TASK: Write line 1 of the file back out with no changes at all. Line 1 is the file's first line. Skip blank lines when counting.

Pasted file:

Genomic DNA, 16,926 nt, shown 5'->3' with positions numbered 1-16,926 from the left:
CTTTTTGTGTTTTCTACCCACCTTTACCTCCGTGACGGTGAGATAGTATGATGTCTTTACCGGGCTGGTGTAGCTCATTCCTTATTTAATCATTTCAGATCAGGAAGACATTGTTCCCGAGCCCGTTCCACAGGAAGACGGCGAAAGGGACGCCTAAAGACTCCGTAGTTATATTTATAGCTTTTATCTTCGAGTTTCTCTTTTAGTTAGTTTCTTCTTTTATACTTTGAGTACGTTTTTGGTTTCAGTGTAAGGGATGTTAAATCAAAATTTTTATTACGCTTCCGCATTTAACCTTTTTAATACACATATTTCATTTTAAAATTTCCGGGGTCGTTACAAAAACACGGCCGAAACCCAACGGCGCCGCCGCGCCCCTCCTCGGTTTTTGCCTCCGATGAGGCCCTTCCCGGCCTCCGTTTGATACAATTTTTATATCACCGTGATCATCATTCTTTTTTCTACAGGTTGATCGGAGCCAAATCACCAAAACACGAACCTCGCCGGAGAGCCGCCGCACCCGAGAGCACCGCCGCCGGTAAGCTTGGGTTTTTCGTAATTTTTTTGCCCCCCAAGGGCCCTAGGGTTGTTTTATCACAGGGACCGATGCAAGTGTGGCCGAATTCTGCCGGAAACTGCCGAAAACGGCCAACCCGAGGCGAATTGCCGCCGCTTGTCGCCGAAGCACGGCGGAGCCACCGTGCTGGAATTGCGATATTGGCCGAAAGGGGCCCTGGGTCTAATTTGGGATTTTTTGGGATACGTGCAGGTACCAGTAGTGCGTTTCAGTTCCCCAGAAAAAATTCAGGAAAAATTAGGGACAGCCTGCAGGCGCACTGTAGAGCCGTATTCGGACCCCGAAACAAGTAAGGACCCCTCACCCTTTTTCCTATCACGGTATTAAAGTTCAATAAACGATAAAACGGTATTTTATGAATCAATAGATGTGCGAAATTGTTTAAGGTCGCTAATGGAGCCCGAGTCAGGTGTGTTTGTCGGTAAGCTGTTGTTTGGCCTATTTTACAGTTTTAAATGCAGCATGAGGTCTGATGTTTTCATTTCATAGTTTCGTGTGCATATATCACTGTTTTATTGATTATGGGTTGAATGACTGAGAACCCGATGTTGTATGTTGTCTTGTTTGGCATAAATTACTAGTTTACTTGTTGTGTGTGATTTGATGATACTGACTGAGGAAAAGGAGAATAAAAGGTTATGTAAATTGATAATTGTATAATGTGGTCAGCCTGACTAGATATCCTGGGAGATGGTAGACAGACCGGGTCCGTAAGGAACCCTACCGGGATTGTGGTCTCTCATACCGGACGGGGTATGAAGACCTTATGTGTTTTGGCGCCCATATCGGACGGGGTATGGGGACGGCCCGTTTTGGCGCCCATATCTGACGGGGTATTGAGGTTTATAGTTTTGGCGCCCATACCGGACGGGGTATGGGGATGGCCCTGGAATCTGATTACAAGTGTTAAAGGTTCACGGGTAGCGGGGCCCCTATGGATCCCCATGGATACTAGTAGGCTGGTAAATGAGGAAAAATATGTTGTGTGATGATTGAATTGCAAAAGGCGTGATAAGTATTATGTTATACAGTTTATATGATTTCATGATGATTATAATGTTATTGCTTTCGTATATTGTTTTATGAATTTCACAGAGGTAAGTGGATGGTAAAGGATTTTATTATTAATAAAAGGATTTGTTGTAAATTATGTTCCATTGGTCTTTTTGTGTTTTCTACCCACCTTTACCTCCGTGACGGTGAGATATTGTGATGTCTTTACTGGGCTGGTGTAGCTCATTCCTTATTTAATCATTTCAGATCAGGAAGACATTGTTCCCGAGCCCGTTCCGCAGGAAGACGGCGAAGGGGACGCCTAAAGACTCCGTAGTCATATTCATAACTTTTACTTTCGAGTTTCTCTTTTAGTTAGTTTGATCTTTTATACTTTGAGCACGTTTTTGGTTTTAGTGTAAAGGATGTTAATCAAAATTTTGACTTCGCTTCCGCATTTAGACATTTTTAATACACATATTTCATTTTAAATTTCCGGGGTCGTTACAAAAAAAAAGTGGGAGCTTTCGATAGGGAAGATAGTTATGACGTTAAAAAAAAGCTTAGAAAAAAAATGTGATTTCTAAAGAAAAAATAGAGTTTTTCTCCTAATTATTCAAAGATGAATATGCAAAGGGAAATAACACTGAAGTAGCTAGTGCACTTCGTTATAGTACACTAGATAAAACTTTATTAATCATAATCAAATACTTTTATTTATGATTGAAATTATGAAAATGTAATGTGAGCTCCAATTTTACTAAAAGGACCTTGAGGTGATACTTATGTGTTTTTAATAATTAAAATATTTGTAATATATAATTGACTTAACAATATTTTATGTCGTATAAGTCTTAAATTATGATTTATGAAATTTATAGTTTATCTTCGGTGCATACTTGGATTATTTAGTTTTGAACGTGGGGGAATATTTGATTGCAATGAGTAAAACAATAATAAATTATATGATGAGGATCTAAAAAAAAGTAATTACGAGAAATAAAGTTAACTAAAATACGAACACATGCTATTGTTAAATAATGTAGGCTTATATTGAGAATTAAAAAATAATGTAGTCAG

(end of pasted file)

Genomic DNA, 16,926 nt, shown 5'->3' with positions numbered 1-16,926 from the left: